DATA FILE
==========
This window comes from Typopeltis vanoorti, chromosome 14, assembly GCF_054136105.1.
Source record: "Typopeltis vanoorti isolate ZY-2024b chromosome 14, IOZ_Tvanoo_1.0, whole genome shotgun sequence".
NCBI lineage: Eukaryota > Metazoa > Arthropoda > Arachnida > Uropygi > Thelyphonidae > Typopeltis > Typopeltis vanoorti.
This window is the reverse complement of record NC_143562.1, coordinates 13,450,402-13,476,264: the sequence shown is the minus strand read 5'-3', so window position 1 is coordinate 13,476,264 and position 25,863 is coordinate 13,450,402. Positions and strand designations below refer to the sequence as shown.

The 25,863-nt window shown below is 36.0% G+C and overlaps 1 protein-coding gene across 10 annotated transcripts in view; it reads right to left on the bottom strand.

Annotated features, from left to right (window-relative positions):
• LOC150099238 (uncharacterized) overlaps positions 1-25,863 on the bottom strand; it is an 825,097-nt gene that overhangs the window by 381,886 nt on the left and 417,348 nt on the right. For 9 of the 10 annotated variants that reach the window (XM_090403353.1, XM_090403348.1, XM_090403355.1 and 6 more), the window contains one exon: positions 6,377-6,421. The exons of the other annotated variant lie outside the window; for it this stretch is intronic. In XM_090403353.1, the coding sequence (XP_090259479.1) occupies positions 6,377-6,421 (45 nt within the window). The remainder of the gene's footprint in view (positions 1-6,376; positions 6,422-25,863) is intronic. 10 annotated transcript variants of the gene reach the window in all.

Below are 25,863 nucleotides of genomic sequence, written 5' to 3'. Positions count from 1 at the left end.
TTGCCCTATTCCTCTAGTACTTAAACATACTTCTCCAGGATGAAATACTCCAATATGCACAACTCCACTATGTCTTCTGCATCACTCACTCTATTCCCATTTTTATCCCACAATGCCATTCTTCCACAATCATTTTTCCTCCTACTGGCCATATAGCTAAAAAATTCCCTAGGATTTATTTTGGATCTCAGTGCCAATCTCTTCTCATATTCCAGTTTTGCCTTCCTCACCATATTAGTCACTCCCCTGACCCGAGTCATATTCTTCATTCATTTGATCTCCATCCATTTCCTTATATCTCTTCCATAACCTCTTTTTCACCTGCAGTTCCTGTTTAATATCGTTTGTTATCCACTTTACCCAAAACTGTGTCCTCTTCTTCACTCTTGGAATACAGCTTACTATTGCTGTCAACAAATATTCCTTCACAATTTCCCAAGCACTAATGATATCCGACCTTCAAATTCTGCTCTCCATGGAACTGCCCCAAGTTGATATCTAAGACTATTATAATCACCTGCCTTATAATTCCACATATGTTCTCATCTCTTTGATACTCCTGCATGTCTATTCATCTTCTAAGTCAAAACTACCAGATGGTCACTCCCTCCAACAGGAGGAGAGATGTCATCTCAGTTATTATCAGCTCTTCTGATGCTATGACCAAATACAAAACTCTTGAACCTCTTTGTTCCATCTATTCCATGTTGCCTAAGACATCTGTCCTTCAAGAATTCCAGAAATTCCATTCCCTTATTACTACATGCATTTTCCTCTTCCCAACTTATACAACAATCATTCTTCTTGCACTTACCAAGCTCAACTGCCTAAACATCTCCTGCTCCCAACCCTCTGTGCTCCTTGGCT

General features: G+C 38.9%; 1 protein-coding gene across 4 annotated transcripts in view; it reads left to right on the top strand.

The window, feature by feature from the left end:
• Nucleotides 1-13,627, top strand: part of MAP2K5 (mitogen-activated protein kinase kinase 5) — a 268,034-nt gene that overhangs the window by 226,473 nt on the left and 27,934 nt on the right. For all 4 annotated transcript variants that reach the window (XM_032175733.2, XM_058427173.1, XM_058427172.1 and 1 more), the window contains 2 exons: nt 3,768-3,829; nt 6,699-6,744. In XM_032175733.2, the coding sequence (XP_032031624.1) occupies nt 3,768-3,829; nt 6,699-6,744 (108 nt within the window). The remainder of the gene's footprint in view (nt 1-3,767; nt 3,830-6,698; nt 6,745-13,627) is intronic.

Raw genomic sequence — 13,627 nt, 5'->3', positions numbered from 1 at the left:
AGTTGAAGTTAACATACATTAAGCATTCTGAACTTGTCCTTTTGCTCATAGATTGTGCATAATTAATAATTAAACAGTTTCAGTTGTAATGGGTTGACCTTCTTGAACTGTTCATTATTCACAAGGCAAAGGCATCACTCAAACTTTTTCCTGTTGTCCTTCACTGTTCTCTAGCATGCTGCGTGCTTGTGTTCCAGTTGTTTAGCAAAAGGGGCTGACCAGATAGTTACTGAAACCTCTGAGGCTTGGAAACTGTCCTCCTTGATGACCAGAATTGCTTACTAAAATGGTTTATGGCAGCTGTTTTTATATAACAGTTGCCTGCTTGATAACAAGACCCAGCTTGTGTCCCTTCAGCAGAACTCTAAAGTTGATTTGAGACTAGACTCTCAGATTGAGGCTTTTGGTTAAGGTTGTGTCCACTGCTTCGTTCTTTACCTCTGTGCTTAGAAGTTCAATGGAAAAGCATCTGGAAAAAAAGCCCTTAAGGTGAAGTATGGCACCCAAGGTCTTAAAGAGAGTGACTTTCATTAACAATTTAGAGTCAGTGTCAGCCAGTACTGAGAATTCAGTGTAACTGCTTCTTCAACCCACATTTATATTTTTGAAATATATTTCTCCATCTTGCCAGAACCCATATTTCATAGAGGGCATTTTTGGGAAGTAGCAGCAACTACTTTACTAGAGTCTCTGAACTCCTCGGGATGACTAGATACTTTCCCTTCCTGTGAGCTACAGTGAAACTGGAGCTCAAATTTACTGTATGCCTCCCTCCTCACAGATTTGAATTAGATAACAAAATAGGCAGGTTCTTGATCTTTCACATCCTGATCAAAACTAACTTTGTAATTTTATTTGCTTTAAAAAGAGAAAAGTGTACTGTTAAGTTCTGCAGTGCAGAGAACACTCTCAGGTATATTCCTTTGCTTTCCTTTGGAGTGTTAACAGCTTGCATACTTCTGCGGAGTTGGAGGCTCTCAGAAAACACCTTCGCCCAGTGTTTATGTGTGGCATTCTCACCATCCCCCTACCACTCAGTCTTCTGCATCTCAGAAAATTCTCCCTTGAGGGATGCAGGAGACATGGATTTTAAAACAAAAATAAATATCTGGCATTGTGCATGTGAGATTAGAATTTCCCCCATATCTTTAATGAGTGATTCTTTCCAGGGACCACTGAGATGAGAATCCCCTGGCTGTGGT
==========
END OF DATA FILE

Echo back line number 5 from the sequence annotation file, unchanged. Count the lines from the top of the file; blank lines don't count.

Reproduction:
The 25,863-nt window shown below is 36.0% G+C and overlaps 1 protein-coding gene across 10 annotated transcripts in view; it reads right to left on the bottom strand.